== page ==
Narrative theology, for those unfamiliar with the jargon, is a way of talking about God using stories, parables, poetry and other narrative devices instead of using systematic propositional statements. This is pretty much a reaction to Christianity’s all-but-wholesale acceptance of the modern (and particularly positivistic) program of equating fact with truth (this is a crude definition but will serve here). Narrative theology, conversely, drives towards truth using stories. A narrative theologian neither asks nor answers questions that the Christian Story does not itself engage.

This is what the Narnia books accomplish so well. Though often described as allegory they are not. Allegory is a device that creates an essentially exact relationship between two narrative worlds or systems in order to comment on the one by means of the other (usually using either imagery or personified concepts). What Lewis does with his world is to create a symbolic universe that does not mirror our universe precisely but instead demonstrates the nature of God as he might interact with a different Story. In other words not everything that happens in Narnia has happened here, and not everything that has happened here happens in Narnia. What is common to them both is the fact that God interacts with both stories. To be more precise he tells both stories. The importance and the truth of Aslan’s story is found less in precise theological formulations or provable facts. It is found in the resonance of the story with our story, in that intuitive place between emotion and cognition where all that we are is involved and engaged in the experience of the narrative.

This is a fairly verbose way of saying that even now Lewis’ children’s stories have the ability to say more than much of the most complex systematic theology, and to say it better. Do you still wonder why almost the entire Bible is written either in narrative or in poetry?

On the Fritz and a New Blog on the Side-Bar

So I haven’t posted in a few days, even after my great proclamation about posting more regularly. There is, however, a very good reason for this. My Internet has been on the fritz since last Thursday or Friday. But I’m back, and I have news. I have, in my blog link travels, come across a blog belonging to a guy I knew both in college and later while I was pastoring at Heritage in Regina.

His name is Jon Coutts and he is one of the brighter and more articulate guys I’ve known in my life. He also appears to be doing graduate work in theology, though I haven’t a clue where (last I heard he was pastoring in Manitoba). Anyways, his blog is linked on the sidebar now and you should really go check it out. My very favorite thing that I found on his blog is his thesis work. It looks like a fun little number on natural theology and Chesterton’s The Man Who Was Thursday. If you’ve never read any Chesterton you need to, because he’s fantastic (I was gonna say awesomer than ten awesome things, but that has the unfortunate quality of both sounding and being dumb). I don’t know whether to tell you to start with Thursday or Orthodoxy, because they are both wonderful in their own very different ways. Of course you could also start with something a little lighter like his Father Brown books (e.g. The Innocence of Father Brown). Jon also has a great title for his thesis: This Side of Sunday. Man that’s great. I really do believe that the ability to develop an interesting or engaging title is a litmus test for how good a book is likely to be. This, I suppose, is yet another proof that nobody will ever read my thesis, lovingly titled “White Bulls and Wild Goats: A Literary Examination of the Function of Animal Imagery in Early Jewish Apocalyptic Literature.” I think the subtitle is where I really ride it off the rails, but I don’t have the time or energy to think of anything better, so there ya go.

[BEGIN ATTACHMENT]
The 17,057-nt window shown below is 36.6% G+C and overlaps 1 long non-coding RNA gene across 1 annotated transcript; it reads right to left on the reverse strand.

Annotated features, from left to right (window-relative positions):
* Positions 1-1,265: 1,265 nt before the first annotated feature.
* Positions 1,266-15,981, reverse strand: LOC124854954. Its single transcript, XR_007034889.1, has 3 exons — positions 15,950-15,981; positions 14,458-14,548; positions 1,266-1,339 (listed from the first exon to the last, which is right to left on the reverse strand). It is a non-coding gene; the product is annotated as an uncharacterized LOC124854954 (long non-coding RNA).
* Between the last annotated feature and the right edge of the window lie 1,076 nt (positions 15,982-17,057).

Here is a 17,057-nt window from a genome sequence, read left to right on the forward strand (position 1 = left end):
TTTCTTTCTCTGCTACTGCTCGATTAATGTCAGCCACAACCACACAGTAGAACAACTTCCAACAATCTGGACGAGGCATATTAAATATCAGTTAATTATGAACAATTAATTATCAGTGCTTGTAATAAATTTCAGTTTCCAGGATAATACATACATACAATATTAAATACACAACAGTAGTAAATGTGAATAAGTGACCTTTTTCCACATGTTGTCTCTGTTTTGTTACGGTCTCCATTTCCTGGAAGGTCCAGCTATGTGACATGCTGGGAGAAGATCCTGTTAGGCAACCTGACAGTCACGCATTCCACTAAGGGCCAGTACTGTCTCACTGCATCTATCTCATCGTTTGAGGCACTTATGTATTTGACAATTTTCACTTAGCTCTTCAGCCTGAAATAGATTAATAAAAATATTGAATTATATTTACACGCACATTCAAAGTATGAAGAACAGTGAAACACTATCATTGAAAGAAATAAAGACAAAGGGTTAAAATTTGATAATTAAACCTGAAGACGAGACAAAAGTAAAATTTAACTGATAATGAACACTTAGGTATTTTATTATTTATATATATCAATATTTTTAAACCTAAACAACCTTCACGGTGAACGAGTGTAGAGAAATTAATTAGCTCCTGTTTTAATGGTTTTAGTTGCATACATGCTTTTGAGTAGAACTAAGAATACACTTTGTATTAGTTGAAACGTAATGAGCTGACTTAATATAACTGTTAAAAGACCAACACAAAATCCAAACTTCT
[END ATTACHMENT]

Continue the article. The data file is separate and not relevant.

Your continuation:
All of this to say, go and read Jon’s blog. Oh, and I really am back and blogging, the hiatus wasn’t my fault. Time for sleep now, cheers all.

Brand New Feelings…

So for those of you who don’t know yet, I’m gonna be a daddy soon. Jin is about 20 weeks pregnant right now with a little boy (we haven’t named him yet, but even once we do I won’t be passing it on until he’s born…though suggestions are always welcome). This is a new thing for me. A really new thing. There is nothing in my life that has ever felt like this. I’ve never been this stressed and scared about something I’m this excited for. It’s weird, in both a good and a bad way. It reminds me of the feeling I usually get right before a big test. The only difference is that this feeling seems to be pretty permanent at this point.